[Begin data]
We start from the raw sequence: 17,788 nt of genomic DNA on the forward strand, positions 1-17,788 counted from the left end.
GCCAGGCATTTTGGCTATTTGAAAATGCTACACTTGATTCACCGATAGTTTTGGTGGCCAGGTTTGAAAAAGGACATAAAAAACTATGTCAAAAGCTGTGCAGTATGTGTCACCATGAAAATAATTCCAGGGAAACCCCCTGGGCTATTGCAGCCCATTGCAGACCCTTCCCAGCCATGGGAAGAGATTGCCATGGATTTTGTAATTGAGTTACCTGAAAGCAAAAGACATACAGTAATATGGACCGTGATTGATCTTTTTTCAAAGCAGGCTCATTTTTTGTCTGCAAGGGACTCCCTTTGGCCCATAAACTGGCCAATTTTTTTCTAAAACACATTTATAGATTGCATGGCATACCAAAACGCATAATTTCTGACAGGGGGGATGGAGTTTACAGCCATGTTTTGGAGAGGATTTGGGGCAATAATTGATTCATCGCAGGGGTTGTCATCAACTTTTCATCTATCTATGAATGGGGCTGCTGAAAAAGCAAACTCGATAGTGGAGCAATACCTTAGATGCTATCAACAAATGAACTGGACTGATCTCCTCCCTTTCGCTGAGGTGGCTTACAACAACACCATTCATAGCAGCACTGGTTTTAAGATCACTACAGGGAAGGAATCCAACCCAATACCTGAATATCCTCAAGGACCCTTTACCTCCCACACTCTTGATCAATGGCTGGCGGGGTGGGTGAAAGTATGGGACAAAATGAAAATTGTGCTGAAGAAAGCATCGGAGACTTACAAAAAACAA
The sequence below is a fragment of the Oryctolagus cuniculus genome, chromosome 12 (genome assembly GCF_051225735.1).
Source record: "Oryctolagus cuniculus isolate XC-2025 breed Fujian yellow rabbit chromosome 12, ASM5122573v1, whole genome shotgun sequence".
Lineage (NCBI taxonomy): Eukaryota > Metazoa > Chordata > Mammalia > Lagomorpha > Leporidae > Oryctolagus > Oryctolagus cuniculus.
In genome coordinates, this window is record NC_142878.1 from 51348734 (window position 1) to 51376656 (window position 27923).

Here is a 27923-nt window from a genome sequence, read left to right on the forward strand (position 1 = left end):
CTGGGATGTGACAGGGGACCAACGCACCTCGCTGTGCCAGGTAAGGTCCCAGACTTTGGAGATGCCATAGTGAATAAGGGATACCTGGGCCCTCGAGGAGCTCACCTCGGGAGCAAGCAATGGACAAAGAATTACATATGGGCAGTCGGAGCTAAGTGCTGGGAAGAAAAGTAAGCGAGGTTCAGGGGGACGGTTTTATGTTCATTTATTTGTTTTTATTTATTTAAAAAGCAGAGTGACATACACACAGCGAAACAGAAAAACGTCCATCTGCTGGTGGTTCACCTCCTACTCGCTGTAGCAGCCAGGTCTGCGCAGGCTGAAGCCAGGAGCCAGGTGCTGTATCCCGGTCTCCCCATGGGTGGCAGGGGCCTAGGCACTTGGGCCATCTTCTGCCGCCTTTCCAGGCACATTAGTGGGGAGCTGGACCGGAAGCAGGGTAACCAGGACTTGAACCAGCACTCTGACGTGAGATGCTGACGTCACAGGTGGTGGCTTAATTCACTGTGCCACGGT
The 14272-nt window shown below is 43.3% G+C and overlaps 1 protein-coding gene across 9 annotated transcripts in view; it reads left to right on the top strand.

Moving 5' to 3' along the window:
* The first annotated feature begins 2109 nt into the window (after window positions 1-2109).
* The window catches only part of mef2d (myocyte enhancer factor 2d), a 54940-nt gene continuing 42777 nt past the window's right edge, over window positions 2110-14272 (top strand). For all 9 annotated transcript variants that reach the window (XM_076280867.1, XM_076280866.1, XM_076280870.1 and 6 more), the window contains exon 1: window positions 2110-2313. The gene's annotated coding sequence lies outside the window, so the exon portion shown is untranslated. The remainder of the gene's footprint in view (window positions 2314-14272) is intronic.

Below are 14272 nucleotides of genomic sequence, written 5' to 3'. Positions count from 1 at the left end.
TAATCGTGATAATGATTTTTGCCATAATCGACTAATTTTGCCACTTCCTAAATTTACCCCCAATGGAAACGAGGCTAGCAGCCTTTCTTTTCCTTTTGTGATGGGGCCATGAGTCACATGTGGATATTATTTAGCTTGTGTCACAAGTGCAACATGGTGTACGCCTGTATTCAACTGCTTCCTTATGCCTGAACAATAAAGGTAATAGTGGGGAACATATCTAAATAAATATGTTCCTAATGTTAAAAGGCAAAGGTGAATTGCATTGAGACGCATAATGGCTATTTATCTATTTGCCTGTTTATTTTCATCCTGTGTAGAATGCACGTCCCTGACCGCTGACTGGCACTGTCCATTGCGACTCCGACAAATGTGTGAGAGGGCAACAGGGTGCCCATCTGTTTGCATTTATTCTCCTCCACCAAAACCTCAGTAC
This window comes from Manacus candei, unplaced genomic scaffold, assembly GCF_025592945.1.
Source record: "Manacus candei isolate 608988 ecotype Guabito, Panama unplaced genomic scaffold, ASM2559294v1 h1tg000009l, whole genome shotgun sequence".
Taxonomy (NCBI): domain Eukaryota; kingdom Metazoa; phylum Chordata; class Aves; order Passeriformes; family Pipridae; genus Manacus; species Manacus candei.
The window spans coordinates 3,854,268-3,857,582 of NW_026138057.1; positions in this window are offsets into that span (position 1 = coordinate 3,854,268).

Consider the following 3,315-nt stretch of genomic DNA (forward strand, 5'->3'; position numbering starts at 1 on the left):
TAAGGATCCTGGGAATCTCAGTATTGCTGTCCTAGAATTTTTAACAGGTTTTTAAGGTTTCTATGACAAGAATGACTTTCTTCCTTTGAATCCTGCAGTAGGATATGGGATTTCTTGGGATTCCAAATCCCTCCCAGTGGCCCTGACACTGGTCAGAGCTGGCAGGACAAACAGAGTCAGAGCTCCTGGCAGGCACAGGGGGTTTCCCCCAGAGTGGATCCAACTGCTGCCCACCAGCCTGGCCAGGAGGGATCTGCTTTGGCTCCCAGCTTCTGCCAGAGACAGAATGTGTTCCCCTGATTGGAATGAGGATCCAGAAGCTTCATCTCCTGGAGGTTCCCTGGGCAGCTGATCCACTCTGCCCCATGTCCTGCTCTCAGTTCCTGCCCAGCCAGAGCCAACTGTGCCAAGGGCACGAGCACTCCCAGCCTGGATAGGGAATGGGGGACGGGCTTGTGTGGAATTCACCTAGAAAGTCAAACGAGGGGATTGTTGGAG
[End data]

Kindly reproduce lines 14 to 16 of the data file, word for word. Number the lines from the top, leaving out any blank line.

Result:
TAATCGTGATAATGATTTTTGCCATAATCGACTAATTTTGCCACTTCCTAAATTTACCCCCAATGGAAACGAGGCTAGCAGCCTTTCTTTTCCTTTTGTGATGGGGCCATGAGTCACATGTGGATATTATTTAGCTTGTGTCACAAGTGCAACATGGTGTACGCCTGTATTCAACTGCTTCCTTATGCCTGAACAATAAAGGTAATAGTGGGGAACATATCTAAATAAATATGTTCCTAATGTTAAAAGGCAAAGGTGAATTGCATTGAGACGCATAATGGCTATTTATCTATTTGCCTGTTTATTTTCATCCTGTGTAGAATGCACGTCCCTGACCGCTGACTGGCACTGTCCATTGCGACTCCGACAAATGTGTGAGAGGGCAACAGGGTGCCCATCTGTTTGCATTTATTCTCCTCCACCAAAACCTCAGTAC
This window comes from Manacus candei, unplaced genomic scaffold, assembly GCF_025592945.1.
Source record: "Manacus candei isolate 608988 ecotype Guabito, Panama unplaced genomic scaffold, ASM2559294v1 h1tg000009l, whole genome shotgun sequence".